Most people know that a will made under dubious circumstances can be contested after the death of the person who signed it (or allegedly signed it).

But these days, many people use revocable living trusts, instead of wills, to pass their estates to others (usually to avoid the cost and hassle of probate). Can you contest a revocable living trust?

Yes, according to Pennsylvania law.

Pennsylvania adopted its version of the Uniform Trust Act in 2006. The UTA in Pennsylvania contains a number of provisions governing revocable living trusts, including what happens after the settlor (person who created the trust) dies.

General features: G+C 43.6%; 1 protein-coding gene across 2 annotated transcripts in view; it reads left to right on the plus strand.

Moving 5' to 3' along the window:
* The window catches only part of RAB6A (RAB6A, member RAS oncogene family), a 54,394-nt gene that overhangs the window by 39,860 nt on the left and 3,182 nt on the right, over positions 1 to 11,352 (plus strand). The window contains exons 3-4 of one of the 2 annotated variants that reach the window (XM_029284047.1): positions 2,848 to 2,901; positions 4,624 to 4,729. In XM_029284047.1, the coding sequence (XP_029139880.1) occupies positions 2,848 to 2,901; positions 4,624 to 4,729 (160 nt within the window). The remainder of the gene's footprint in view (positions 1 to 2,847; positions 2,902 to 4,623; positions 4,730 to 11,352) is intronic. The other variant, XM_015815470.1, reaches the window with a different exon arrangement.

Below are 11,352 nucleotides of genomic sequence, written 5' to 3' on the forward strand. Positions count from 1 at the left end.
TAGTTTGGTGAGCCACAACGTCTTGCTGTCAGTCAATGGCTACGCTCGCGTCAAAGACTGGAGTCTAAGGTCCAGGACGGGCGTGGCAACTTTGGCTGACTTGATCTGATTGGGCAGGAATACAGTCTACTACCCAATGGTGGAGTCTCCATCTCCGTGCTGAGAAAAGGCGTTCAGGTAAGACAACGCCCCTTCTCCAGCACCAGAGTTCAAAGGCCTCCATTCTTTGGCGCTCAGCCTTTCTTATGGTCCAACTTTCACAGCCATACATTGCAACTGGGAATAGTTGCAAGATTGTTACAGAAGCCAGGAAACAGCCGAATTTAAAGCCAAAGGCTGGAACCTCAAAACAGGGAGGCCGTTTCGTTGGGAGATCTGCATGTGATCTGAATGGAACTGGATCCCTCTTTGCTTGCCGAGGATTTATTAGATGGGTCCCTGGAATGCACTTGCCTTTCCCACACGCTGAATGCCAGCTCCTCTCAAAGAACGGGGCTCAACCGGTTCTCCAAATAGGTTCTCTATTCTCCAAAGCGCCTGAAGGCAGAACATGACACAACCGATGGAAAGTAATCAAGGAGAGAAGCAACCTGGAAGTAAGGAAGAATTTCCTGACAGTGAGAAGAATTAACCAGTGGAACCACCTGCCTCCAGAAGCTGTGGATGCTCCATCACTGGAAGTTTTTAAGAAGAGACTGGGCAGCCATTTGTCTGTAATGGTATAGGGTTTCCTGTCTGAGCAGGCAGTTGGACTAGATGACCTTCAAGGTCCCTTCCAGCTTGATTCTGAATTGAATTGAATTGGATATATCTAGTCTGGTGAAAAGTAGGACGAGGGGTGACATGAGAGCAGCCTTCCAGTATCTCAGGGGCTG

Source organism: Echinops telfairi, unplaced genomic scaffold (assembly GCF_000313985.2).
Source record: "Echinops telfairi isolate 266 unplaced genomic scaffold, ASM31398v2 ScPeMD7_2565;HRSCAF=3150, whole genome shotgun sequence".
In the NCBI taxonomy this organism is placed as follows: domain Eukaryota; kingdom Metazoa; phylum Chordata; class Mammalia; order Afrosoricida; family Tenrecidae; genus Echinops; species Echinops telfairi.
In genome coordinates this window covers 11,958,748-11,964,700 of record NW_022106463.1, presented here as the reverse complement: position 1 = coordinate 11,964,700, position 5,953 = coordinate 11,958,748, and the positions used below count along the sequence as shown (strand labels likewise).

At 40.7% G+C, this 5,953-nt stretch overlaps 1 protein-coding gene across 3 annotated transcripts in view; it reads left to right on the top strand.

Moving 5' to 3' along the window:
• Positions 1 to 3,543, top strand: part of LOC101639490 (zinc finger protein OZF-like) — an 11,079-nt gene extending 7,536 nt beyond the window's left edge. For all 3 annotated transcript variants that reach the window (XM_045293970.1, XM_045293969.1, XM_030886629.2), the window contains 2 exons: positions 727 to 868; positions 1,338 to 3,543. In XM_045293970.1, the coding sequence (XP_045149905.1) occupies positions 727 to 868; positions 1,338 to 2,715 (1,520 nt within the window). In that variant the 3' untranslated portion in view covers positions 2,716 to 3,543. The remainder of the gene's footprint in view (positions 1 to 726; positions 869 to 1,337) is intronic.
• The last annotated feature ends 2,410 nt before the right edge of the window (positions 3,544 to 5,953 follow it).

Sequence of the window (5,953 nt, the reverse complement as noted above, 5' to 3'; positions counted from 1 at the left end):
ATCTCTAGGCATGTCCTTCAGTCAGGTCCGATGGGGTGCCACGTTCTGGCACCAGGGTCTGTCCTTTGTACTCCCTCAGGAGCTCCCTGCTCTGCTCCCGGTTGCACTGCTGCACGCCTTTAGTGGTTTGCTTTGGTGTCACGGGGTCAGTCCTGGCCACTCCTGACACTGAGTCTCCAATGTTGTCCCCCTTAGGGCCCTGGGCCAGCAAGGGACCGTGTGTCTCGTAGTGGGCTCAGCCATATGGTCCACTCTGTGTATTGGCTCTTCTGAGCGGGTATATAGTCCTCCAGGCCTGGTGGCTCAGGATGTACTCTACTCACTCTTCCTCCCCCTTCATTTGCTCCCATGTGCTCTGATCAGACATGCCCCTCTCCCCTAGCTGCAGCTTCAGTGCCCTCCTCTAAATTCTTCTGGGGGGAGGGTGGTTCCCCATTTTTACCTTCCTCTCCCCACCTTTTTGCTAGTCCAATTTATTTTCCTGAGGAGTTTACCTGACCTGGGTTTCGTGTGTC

The UTA requires the trustee to send notice about the death of a settlor to certain people, including the trust’s beneficiaries. Within one year after that notice has been sent, a “person having standing to do so may contest the validity of a revocable trust by filing a petition with the court.” (For those interested in legal citations, this provision can be found at 20 Pa. C.S. § 7754.)

The grounds for contesting a revocable living trust are the same as those for contesting the validity of a will.

A revocable living trust can therefore avoid probate, but not a contest over its validity.


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